Ontario College of Trades continues to violate Federal privacy laws, electrician argues
Doug Leitch is one of the very few contractors to have closely read the legislation that set up the controversial Ontario College of Trades. The legislation lets the College violate your privacy, and use your own money against your interests, he says.
November 20, 2013 by Steve Payne
/* Style Definitions */
mso-padding-alt:0in 5.4pt 0in 5.4pt;
mso-bidi-font-family:”Times New Roman”;
Electrician Doug Leitch continues to wage war with the bureaucrats at the Ontario College of Trades, as well as the politicans that established this organization that demands you pay them fees, but offers no training, no accountability to you the contractor, and zero democracy (you don’t get to vote for their Board of Directors, of course – they are appointed, oftentimes by people who haven’t had a tool in their hands for pay in their lives).
Doug, of Carleton Place, ON, got so frustrated with government bureaucrats sticking their hands in tradespeoples’ pockets, that last fall he founded the Ontario Contractor and Small Business Association to lobby for contractors’ rights.
Here is what he emailed us last week. Here he expresses concern about how the Ontario College of Trades is violating contractors’ privacy laws as supposedly guaranteed by Federal law (PIPEDA: the Personal Information Protection and Electronic Documents Act).
Fee notices are being sent out by the Ontario College of Trades and its enforcement officers recently hired are patrolling the streets under the guise of public safety. I have taken the time to read the Ontario College of Trades and Apprenticeships Act thoroughly to see what other little gems are concealed within.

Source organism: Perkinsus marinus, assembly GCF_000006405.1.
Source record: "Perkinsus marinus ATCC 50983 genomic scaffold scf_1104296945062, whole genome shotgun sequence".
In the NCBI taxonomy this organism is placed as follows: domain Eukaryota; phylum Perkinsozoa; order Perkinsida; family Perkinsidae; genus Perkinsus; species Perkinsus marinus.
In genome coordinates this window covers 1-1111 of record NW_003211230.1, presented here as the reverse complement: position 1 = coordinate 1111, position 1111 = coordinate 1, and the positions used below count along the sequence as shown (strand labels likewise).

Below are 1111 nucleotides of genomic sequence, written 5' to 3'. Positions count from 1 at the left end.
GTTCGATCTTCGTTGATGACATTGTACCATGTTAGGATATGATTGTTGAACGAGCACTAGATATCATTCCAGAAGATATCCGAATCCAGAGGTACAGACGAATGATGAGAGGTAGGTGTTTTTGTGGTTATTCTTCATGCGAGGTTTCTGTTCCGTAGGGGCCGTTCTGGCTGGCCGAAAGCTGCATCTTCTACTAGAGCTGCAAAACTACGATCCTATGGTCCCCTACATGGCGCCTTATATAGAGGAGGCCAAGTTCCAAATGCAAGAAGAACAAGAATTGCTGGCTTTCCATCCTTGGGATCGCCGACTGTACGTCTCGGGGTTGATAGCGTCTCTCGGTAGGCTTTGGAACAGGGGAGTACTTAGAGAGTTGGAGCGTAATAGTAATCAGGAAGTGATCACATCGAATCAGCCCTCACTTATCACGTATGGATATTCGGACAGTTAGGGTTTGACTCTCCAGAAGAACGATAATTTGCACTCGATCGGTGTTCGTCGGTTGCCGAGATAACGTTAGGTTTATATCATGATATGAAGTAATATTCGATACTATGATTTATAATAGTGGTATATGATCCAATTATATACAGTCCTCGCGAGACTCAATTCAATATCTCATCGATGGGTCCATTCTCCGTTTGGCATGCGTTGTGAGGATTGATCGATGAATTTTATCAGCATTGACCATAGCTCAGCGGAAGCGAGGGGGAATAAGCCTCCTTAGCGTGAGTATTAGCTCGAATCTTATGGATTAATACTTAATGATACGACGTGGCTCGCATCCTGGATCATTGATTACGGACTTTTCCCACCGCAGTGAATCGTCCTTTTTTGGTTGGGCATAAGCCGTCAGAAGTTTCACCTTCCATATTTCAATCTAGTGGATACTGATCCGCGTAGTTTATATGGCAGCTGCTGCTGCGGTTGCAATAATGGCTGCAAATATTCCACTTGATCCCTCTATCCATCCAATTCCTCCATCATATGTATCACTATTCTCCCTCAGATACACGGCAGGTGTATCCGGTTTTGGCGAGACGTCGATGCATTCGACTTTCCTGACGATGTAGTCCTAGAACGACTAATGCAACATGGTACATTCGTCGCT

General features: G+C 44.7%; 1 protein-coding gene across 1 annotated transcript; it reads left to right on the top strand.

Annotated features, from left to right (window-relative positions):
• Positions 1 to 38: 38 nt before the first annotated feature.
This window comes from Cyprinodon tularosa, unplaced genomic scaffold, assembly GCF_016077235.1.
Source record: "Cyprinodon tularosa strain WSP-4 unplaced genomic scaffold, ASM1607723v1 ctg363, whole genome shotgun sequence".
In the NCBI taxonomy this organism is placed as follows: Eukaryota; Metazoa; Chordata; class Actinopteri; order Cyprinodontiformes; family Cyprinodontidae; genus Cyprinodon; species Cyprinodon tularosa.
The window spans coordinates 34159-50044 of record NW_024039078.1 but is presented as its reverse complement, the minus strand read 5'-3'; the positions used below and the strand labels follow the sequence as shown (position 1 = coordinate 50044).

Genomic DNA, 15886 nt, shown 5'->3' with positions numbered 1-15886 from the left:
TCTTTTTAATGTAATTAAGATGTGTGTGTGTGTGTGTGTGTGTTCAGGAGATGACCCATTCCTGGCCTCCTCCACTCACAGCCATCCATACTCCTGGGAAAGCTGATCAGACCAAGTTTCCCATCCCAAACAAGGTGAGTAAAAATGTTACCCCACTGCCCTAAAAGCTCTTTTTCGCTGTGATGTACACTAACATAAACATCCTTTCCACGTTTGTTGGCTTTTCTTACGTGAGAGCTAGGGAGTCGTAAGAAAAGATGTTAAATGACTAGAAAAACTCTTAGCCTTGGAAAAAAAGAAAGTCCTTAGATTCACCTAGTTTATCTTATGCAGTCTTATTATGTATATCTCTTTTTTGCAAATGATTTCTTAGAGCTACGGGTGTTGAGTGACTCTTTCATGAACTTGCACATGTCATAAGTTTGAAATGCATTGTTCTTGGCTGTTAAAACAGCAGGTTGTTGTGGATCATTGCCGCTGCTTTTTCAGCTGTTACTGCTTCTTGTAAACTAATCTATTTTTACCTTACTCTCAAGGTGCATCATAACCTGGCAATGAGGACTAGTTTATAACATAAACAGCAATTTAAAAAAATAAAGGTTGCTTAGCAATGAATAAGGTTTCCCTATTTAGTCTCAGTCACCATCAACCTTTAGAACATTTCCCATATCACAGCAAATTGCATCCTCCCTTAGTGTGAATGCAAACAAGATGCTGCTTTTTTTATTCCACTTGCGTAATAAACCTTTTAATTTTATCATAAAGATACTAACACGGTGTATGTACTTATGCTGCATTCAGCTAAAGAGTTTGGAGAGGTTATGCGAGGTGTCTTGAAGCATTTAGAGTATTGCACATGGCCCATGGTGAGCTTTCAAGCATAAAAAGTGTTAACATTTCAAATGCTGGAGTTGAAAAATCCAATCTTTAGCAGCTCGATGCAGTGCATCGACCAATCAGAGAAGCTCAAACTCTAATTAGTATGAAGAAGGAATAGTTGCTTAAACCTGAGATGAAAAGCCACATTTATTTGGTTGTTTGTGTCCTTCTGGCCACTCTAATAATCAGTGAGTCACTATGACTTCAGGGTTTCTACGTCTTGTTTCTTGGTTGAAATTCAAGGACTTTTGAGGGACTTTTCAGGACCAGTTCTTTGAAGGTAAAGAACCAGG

Stop the train! I “agree?” When did I agree? With this knowledge, I sent a letter to OCOT requesting my personal information be removed and that only the information mandated by the Act be disclosed on the online public register. We all know that our license number and issue date clearly disclose our age bracket and would be of no use to the general public but could be used for other purposes. The OCOT removed my license number but still maintains information that wasn’t mandated, so I have sent a complaint to the Privacy Office (under the PIPEDA legislation).
Yes, an argument has been made that being a non-profit, PIPEDA will not apply to the College of Trades. However, reading further into the Act you come across C.22 s.42(1)(5) which states that the [OCOT] Registrar may “provide to any person, on payment of a reasonable charge, a copy of any part of the register.” A commercial activity, therefore PIPEDA should apply and I am awaiting a reply from the office of the Privacy Commissioner of Canada.
If you have been listed by the Ontario College of Trades online, personal information about you is now publically available. Anyone can pay the price and buy that information. You no longer have a right to privacy because apparently, “You agree”. So I advise contractors, do not give any information to OCOT other than what they require for you to keep your Certificate of Qualification. This information can be distributed publically to any party for a price, to anyone wanting a listing of tradespersons for whatever reason.
Another gem that you might notice if you read the Act is a list of the objectives of the organization. Apparently, the only official mandate of enforcement is to “receive and investigate complaints against members” and to “address compliance issues” c.22,s.11(1). With reasonable and probable grounds, the Registrar may appoint an investigator to investigate. So as I see it, if they come knocking, ask for the grounds for such investigation or the complaint.
Anger within the OCOT membership continues to grow – anger over fees, privacy, enforcement, governance. The Ontario College of Trades surely doesn’t “give the industry a greater role in governance, certification and training.” Tradespersons have no voice, there is no accountability or transparency and the membership fees we pay to OCOT are being used against us.
To reach Doug Leitch, email him at email@example.com. Or call him at 613.913.2863.